As August approaches, the governor’s office and top legislative leaders will begin to put into place their key priorities for the 2018 legislative session. Chief among those will be matters related to preserving the HOPE Scholarship and augmenting it through a potential vote by Georgians on the creation of “destination resorts” for casino gambling.
During the 2017 legislative session lawmakers grappled with both issues. Proposals were set forth to attempt to gradually increase required levels of funding for the HOPE Scholarship. The Georgia Lottery Corporation is noted for being one of the most successful in the nation and for returning substantial amounts back to a special scholarship/pre-K account created during the first term of then-Gov. Zell Miller.
Last spring the legislation died in the House primarily due to concerns that a cut into prize money paid out to players (which was about $2.74 billion during the past fiscal year) could have disastrous results in coming years. It would leave the education programs with a higher percentage of lower ticket sales.
Along those lines, we learn this summer that Gov. Nathan Deal is likely to okay any referendum to be voted on by Georgians in the 2018 election cycle on a limited number of “destination resort” locations. That’s where entertainment and casino gaming could provide an additional, ongoing stream of revenue to either augment the HOPE Scholarship or perhaps expand its current level of recipients. A high-level official from the Deal administration reportedly made these plans known at a meeting of top representatives of major businesses at an annual meeting held in June.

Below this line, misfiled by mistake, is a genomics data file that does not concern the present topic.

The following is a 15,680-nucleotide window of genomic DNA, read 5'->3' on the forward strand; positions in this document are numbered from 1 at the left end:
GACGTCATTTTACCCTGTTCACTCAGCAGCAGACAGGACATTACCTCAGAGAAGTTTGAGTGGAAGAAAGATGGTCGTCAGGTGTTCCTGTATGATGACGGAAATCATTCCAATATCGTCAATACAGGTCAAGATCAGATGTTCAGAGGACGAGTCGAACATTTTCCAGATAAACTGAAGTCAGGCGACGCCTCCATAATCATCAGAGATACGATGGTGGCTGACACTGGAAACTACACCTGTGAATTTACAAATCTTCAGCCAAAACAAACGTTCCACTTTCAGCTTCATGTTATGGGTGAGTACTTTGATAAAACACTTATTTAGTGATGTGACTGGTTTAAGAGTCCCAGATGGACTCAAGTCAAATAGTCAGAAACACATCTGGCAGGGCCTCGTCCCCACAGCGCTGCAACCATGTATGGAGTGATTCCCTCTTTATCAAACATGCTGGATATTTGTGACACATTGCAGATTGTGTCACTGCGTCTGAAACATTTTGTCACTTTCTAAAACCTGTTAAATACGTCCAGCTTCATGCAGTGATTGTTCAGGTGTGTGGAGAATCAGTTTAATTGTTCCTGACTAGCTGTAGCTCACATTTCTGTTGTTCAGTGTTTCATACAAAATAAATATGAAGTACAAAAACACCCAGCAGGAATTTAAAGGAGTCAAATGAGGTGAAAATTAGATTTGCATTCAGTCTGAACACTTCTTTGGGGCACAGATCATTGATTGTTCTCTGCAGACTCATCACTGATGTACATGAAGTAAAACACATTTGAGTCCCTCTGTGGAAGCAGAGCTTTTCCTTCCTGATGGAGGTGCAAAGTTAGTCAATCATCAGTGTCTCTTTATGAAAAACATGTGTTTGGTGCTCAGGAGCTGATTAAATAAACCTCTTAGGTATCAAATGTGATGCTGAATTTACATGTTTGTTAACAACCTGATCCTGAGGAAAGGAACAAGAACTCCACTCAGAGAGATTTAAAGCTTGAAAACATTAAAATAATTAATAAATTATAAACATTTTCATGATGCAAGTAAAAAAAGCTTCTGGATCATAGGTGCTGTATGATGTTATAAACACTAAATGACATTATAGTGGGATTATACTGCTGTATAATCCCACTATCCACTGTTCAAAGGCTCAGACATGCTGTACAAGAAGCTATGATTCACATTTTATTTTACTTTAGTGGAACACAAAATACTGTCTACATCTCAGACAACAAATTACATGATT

Much like Miller’s initial proposed vote to create a lottery, which many credit with his strong victory in the 1990 gubernatorial contest, the concept of casino gaming in Georgia was met with initial skepticism. But polling by major news organizations over the past few years reveals a majority of Georgians favoring the idea and an even larger majority wanting the right to vote on the matter.
Meanwhile, supporters of a lottery mandate on increased funding for the HOPE Scholarship plan to return with their proposal again in 2018. Those efforts, as mentioned, will again face tight scrutiny when it comes to having legislators, rather than professional lottery experts, mandating the marketing and selling of tickets.
At the same time, with Governor Deal having already expressed his willingness not to oppose a referendum on limited casino gaming in Georgia– which came only after demanding a higher return to the state in revenue from any potential gaming– a decision to place it on his official agenda is reportedly on its way. But don’t expect any confirmations from administration or legislative leaders. The August/September time frame is known for quiet working and planning— and little in the way of public statements.